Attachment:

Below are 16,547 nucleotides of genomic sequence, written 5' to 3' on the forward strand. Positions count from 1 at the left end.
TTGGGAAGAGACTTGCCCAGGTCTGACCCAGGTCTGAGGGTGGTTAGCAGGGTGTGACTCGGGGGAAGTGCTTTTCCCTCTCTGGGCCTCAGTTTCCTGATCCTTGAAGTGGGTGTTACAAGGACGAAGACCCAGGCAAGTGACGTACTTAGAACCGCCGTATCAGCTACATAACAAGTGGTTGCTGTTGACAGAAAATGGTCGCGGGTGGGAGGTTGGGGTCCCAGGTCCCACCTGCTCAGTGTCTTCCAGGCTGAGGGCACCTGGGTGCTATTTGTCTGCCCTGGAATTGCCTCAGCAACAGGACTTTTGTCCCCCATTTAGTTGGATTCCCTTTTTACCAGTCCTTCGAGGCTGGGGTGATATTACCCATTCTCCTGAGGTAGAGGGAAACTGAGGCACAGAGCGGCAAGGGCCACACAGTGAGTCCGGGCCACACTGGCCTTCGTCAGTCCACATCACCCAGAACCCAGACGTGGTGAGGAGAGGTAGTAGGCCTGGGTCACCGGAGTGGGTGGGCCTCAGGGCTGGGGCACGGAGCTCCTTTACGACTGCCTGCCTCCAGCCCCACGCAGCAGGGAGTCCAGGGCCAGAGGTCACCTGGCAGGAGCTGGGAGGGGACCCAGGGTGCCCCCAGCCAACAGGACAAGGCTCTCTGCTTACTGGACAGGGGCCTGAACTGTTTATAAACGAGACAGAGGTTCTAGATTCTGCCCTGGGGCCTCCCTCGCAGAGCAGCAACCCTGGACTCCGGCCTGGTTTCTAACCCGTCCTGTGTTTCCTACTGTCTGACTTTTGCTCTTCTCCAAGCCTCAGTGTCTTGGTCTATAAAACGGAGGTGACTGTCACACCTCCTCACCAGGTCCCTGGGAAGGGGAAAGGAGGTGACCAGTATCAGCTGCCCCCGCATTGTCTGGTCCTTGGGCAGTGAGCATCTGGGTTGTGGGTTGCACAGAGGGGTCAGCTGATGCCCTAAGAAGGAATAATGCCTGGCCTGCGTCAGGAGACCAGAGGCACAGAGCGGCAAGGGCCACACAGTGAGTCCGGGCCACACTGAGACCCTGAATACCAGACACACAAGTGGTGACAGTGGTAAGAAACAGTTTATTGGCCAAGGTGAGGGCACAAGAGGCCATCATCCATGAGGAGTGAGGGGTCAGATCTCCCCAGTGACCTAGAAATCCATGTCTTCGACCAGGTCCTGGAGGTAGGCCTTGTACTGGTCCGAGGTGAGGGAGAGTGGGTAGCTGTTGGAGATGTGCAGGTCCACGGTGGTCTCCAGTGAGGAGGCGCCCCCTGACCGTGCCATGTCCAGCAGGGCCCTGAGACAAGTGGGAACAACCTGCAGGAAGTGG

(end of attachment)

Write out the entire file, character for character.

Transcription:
Below are 16,547 nucleotides of genomic sequence, written 5' to 3' on the forward strand. Positions count from 1 at the left end.
TTGGGAAGAGACTTGCCCAGGTCTGACCCAGGTCTGAGGGTGGTTAGCAGGGTGTGACTCGGGGGAAGTGCTTTTCCCTCTCTGGGCCTCAGTTTCCTGATCCTTGAAGTGGGTGTTACAAGGACGAAGACCCAGGCAAGTGACGTACTTAGAACCGCCGTATCAGCTACATAACAAGTGGTTGCTGTTGACAGAAAATGGTCGCGGGTGGGAGGTTGGGGTCCCAGGTCCCACCTGCTCAGTGTCTTCCAGGCTGAGGGCACCTGGGTGCTATTTGTCTGCCCTGGAATTGCCTCAGCAACAGGACTTTTGTCCCCCATTTAGTTGGATTCCCTTTTTACCAGTCCTTCGAGGCTGGGGTGATATTACCCATTCTCCTGAGGTAGAGGGAAACTGAGGCACAGAGCGGCAAGGGCCACACAGTGAGTCCGGGCCACACTGGCCTTCGTCAGTCCACATCACCCAGAACCCAGACGTGGTGAGGAGAGGTAGTAGGCCTGGGTCACCGGAGTGGGTGGGCCTCAGGGCTGGGGCACGGAGCTCCTTTACGACTGCCTGCCTCCAGCCCCACGCAGCAGGGAGTCCAGGGCCAGAGGTCACCTGGCAGGAGCTGGGAGGGGACCCAGGGTGCCCCCAGCCAACAGGACAAGGCTCTCTGCTTACTGGACAGGGGCCTGAACTGTTTATAAACGAGACAGAGGTTCTAGATTCTGCCCTGGGGCCTCCCTCGCAGAGCAGCAACCCTGGACTCCGGCCTGGTTTCTAACCCGTCCTGTGTTTCCTACTGTCTGACTTTTGCTCTTCTCCAAGCCTCAGTGTCTTGGTCTATAAAACGGAGGTGACTGTCACACCTCCTCACCAGGTCCCTGGGAAGGGGAAAGGAGGTGACCAGTATCAGCTGCCCCCGCATTGTCTGGTCCTTGGGCAGTGAGCATCTGGGTTGTGGGTTGCACAGAGGGGTCAGCTGATGCCCTAAGAAGGAATAATGCCTGGCCTGCGTCAGGAGACCAGAGGCACAGAGCGGCAAGGGCCACACAGTGAGTCCGGGCCACACTGAGACCCTGAATACCAGACACACAAGTGGTGACAGTGGTAAGAAACAGTTTATTGGCCAAGGTGAGGGCACAAGAGGCCATCATCCATGAGGAGTGAGGGGTCAGATCTCCCCAGTGACCTAGAAATCCATGTCTTCGACCAGGTCCTGGAGGTAGGCCTTGTACTGGTCCGAGGTGAGGGAGAGTGGGTAGCTGTTGGAGATGTGCAGGTCCACGGTGGTCTCCAGTGAGGAGGCGCCCCCTGACCGTGCCATGTCCAGCAGGGCCCTGAGACAAGTGGGAACAACCTGCAGGAAGTGG